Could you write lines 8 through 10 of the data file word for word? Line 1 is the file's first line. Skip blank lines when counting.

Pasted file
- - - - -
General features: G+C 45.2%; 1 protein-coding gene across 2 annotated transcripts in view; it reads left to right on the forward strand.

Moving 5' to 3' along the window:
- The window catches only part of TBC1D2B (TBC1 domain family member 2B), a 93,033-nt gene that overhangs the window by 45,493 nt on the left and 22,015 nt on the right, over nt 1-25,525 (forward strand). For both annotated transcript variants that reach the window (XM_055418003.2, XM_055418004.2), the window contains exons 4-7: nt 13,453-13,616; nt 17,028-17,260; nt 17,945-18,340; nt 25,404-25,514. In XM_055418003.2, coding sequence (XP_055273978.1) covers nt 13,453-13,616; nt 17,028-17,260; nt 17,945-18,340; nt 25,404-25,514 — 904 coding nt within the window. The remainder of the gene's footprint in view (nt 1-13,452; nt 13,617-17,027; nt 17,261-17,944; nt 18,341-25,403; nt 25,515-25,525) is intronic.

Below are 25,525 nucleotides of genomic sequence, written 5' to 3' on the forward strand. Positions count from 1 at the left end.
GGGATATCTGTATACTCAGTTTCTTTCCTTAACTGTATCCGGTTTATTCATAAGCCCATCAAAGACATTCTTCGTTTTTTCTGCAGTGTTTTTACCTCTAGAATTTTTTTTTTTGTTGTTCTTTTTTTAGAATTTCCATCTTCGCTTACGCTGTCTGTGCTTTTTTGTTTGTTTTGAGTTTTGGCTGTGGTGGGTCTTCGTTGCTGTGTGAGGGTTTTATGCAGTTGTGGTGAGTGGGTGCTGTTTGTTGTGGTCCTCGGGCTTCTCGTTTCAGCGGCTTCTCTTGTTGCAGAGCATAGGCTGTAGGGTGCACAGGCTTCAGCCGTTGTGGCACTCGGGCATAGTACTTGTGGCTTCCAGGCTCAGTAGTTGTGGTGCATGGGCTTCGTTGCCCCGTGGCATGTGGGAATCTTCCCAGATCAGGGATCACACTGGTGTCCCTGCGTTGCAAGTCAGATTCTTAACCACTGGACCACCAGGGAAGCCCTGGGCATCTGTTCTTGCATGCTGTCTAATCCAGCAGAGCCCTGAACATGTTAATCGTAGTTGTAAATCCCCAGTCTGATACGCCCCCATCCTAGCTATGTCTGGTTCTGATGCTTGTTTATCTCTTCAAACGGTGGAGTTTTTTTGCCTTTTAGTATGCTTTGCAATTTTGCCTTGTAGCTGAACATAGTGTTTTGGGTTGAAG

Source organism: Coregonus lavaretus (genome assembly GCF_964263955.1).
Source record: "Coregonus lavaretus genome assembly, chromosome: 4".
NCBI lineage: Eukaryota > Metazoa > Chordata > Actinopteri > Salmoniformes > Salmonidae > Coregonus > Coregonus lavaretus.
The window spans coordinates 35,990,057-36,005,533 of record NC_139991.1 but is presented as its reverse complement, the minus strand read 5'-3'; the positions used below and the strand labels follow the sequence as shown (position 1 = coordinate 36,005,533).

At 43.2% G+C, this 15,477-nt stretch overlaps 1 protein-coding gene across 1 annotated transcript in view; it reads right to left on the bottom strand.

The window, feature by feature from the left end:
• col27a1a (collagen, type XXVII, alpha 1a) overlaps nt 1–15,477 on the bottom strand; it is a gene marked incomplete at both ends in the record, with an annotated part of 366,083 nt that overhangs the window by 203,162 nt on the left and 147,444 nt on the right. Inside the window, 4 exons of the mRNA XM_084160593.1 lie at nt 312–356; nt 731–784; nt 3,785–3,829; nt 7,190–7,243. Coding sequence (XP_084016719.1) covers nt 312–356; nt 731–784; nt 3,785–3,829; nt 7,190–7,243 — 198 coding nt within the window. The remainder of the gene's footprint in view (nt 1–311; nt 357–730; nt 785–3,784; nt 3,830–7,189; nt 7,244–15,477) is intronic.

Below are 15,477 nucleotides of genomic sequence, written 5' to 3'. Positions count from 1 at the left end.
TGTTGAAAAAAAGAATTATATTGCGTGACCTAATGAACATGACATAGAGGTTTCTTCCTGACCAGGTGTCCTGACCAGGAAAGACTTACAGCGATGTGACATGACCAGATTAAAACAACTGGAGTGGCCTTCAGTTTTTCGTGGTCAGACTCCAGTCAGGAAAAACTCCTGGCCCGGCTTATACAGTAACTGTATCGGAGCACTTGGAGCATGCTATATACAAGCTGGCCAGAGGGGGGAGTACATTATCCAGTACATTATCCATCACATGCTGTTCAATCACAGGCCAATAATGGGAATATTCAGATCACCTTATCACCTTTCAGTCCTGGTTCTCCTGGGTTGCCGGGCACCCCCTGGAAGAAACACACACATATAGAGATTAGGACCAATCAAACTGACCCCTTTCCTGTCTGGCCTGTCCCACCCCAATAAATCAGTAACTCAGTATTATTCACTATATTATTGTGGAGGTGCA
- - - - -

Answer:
NCBI lineage: Eukaryota > Metazoa > Chordata > Actinopteri > Salmoniformes > Salmonidae > Coregonus > Coregonus lavaretus.
The window spans coordinates 35,990,057-36,005,533 of record NC_139991.1 but is presented as its reverse complement, the minus strand read 5'-3'; the positions used below and the strand labels follow the sequence as shown (position 1 = coordinate 36,005,533).

At 43.2% G+C, this 15,477-nt stretch overlaps 1 protein-coding gene across 1 annotated transcript in view; it reads right to left on the bottom strand.